Jeff Wharton and Devon Regan launched the blog drinkcraftbeer.com six years ago after playing together in a band and trying new beers during every jam session. Although the band eventually split up, the two continued to sample new beers on a weekly basis.
“I think we started writing about beer on a MySpace page that was originally entitled Hophead Haven,” said Wharton.
The two men quickly realized that they needed a better place to call ‘home’ and purchased the domain drinkcraftbeer.com in June 2006. The goal of the site was to connect New England brewers to consumers through short written interviews, beer reviews and local tasting events.
Wharton and Regan began marketing and hosting numerous beer tastings that would could draw as many as 200 to 300 guests, enabling Drink Craft Beer to quickly gain a following among local members of the beer industry.
“The idea was to build relationships and work with local brewers,” Wharton said. “We were losing money on the tastings, but we didn’t care. It was a hobby, and we enjoyed educating consumers.”
Around the same time Wharton and Regan began hosting tastings, the now widely popular microblogging site Twitter was starting to gain momentum. Twitter had launched just a few months before drinkcraftbeer.com, and Wharton said he instantly recognized the value in being an early adopter of the new social networking platform.
Fast-forward to 2009 when Twitter added @DrinkCraftBeer to its recommended ‘Food & Drink list,’ helping the company capture a wider audience of craft enthusiasts. The account now boasts nearly 200,000 followers and is something Wharton believes it will play a significant role in the future success of various business endeavors.
The initial focus for new business ventures will be in the burgeoning world of beer festivals. Drink Craft Beer held its first festival on earlier this year in July, and Wharton and Regan will host their second event – the “Fall to Winter” fest – on Friday, November 30 and December 1 at The Revere Hotel in Boston. The festival features 25 New England brewers, 85 beers and ciders, a number of artisanal food vendors, and is expected to draw 2,000 attendees. The company’s first festival was attended by 1,200 people and generated $50,000 in revenue.
But the beer festival business model certainly isn’t a new concept, and even Wharton will tell you that the space is becoming saturated, particularly in Boston.
“There are only so many times that a consumer will throw down $45 or $55 for a ticket,” he said. “We’ve had to figure out how to stay competitive and draw people to our fest over others.”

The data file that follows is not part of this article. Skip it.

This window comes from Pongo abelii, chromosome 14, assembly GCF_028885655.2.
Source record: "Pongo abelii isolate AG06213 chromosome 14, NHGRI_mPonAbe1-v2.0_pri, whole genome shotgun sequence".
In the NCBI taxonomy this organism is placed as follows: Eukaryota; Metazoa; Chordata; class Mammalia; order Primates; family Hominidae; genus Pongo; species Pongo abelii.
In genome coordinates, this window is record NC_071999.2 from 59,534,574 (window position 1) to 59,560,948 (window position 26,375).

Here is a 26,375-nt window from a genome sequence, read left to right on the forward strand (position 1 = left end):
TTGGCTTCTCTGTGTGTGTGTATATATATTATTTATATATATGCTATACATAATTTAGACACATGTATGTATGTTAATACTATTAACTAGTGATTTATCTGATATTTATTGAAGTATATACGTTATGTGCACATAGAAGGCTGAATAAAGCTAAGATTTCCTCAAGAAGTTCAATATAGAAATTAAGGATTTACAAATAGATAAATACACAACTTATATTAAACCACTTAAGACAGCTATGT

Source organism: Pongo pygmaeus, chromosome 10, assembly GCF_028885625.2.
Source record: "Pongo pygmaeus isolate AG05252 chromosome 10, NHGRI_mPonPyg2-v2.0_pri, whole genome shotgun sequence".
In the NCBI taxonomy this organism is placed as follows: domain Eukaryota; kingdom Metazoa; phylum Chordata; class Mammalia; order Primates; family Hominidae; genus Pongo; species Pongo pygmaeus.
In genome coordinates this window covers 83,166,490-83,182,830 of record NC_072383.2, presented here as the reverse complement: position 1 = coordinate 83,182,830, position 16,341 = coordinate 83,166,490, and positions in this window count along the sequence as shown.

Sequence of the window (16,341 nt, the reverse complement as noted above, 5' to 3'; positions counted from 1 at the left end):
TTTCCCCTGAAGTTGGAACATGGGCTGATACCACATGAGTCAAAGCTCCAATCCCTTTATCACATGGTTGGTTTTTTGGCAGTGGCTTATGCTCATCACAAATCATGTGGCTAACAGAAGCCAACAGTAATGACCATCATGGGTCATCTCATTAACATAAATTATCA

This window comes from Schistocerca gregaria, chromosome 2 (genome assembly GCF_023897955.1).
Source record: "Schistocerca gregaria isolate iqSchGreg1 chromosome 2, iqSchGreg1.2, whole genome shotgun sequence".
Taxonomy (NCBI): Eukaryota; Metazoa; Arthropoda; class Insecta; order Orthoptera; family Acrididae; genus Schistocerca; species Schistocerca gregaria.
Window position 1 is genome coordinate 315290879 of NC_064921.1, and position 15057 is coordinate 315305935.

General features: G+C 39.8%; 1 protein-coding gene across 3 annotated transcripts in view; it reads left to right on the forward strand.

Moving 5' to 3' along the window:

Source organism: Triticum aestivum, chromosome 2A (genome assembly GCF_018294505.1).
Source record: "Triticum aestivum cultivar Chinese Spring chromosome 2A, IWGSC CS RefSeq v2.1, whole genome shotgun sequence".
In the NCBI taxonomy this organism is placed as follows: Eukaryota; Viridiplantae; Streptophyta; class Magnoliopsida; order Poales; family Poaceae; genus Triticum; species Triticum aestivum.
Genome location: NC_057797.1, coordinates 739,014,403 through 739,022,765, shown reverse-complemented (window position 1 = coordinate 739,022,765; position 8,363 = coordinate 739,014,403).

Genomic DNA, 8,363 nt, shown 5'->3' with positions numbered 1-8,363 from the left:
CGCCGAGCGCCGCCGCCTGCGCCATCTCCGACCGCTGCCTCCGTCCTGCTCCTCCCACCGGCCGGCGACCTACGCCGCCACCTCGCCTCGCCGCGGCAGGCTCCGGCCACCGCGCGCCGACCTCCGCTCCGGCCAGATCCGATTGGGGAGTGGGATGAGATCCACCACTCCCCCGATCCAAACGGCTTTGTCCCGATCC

To boost ticket sales and gain an edge among competing beer festivals, Drink Craft Beer added incentives to help encourage brewery support. Wharton said the company gives 10 percent of its profits back to the brewers in an effort to help offset ancillary costs like staffing and transportation. Wharton also said that as opposed to relying on donations for the fest, he and Regan purchase all of the beer that is served at their events – something some of his competitors don’t do.
“We wanted the brewers to see our fests as something that was worth their while,” said Wharton. “We don’t want them to think that we are just jamming a festival full of attendees in an attempt to maximize profits.”
Wharton said each festival has a theme and brewers must provide a certain beer style in order to exhibit.
And while his festivals contend with much larger and more established events like Beer Advocate’s American Craft Beer Festival and Extreme Beer Fest, Wharton doesn’t view those festivals as direct competition.
“I like to think our attendee is different,” he said. “We’ve built up a great audience of people who are into more than just tasting beer. A lot of them are foodies who are interested in having an experience and aren’t there just to seek out rare beers.”
A new audience is something that has helped attract attention and Wharton hopes to continue growing the festival business locally and potentially throughout other parts of New England.
And although it’s still just a part-time gig, Wharton envisions Drink Craft Beer becoming a full-time operation.
“I think events will always be a piece of the business, it’s just a matter of how we grow it,” he said. “Who wouldn’t want to travel around the country putting on beer fests? We could take that route eventually, but no matter what, we always be looking for ways to add value to the craft brewing community.”
Editor’s Note: Tickets to the ‘Fall to Winter’ fest are $45 and can be purchased here.